Road To The Olympic Games

Freestyle Skiing

Mikael Kingsbury did what?

Canada's moguls star Mikael Kingsbury added to his legend after posting a Twitter video that showed off a new move. It's called the cork 1440, which is a partial back flip with a quadruple twist.

Canadian freestyler has a new trick up his sleeve

Canadian moguls star Mikael Kingsbury showed off a new skill while training in Australia. (Twitter/@MikaelKingsbury)

Canada's freestyle ski and snowboard athletes are gearing up for the coming World Cup circuit and 2018 Pyeongchang Olympics.

Mikael Kingsbury has been tearing up the freestyle ski circuit for most of his career. The 24-year-old set a World Cup record in 2015 after seven consecutive wins, and has only a handful of finishes outside the top two since 2015.

With the freestyle skiing World Cup about to begin, what comes next for the Quebec native? Well, he's got a few tricks up his sleeve. Like the cork 1440, which is a partial back flip with a quadruple twist. 

Big Air

Max Parrot, a three-time X Games gold medallist on the snowboard side of things, is prepping for the 2018 Pyeongchang Olympics where Big Air will make its debut, and it looks like he will enter competition with a huge new trick too. One that no one else has landed before. 

This past weekend teammate and Olympic bronze medallist Mark McMorris returned to competition and captured bronze at Big Air Milan; his first competition since a broken femur had him sidelined. The Regina native fractured his right femur during day 2 of the Air + Style snowboarding event in Los Angeles.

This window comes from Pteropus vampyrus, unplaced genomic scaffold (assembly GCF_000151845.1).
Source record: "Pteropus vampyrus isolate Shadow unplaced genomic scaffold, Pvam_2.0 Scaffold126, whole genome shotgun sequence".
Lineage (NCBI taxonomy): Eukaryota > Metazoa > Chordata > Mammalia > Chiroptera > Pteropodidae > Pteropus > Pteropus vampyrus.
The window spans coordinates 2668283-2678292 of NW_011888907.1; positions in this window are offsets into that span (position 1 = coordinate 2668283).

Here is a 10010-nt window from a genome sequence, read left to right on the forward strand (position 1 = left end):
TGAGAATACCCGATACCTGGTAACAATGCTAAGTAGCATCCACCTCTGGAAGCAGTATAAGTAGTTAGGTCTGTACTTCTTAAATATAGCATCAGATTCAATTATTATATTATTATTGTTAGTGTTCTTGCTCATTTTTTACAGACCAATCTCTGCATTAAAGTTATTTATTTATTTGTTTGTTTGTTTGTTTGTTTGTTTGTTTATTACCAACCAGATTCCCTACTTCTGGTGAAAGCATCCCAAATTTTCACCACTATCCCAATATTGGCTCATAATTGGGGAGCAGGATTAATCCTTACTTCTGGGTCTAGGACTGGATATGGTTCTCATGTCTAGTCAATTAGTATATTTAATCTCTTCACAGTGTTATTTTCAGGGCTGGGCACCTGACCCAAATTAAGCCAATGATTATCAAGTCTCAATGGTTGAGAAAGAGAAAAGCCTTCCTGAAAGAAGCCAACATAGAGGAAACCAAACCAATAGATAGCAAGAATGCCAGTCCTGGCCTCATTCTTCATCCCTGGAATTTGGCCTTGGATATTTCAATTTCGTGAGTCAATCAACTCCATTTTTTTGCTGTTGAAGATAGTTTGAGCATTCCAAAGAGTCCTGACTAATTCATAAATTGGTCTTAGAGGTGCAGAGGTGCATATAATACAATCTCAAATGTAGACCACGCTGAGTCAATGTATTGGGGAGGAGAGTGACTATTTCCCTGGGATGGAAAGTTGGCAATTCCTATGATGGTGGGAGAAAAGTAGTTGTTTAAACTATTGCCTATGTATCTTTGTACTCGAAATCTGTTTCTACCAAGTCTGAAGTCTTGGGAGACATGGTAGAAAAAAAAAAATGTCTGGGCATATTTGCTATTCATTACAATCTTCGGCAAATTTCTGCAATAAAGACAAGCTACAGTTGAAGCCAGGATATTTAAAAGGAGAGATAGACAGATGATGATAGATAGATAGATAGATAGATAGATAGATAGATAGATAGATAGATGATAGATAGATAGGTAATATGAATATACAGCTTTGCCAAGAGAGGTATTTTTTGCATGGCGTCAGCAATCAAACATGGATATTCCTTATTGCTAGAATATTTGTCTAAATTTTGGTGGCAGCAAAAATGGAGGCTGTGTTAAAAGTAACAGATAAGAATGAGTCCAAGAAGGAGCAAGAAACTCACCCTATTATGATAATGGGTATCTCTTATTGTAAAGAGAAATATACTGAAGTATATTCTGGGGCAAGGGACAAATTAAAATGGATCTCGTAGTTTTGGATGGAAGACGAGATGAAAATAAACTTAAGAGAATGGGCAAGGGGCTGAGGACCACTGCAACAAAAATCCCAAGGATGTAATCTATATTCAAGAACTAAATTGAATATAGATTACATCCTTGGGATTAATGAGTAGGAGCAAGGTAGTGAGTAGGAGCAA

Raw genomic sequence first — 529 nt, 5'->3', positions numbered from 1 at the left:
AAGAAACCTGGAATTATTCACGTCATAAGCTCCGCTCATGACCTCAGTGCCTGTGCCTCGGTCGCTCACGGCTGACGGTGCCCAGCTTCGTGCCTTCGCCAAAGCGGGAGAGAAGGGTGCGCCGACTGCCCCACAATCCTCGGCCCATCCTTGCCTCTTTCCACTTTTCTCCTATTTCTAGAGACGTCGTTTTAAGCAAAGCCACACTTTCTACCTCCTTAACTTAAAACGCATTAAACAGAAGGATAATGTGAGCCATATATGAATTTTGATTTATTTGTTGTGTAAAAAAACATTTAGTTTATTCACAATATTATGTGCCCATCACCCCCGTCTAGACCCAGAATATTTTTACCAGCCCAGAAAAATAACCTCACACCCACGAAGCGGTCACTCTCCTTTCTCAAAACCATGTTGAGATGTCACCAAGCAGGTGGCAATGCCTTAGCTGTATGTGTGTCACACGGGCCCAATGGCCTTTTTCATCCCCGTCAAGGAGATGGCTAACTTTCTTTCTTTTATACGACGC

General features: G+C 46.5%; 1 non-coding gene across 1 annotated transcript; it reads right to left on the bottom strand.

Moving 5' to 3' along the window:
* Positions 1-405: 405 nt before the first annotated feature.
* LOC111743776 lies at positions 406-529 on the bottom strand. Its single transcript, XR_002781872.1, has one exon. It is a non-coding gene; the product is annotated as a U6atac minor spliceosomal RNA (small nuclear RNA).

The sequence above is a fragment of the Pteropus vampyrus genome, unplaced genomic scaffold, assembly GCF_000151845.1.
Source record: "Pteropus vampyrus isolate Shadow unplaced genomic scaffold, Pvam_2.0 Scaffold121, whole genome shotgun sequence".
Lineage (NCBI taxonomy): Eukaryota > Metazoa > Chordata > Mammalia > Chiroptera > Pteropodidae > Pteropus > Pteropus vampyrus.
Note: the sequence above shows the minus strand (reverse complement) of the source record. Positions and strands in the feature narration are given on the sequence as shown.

Looks like that new trick came just in time for Parrot.

Busting a move

Not to be outdone, the Dufour-Lapointe sisters, who had a stellar season last year, becoming the first Canadian women to sweep a freestyle skiiing World Cup podium, made sure to celebrate after a hard week of training by trying out some new moves of their own. 

Sponsored Content

Comments

To encourage thoughtful and respectful conversations, first and last names will appear with each submission to CBC/Radio-Canada's online communities (except in children and youth-oriented communities). Pseudonyms will no longer be permitted.

By submitting a comment, you accept that CBC has the right to reproduce and publish that comment in whole or in part, in any manner CBC chooses. Please note that CBC does not endorse the opinions expressed in comments. Comments on this story are moderated according to our Submission Guidelines. Comments are welcome while open. We reserve the right to close comments at any time.

now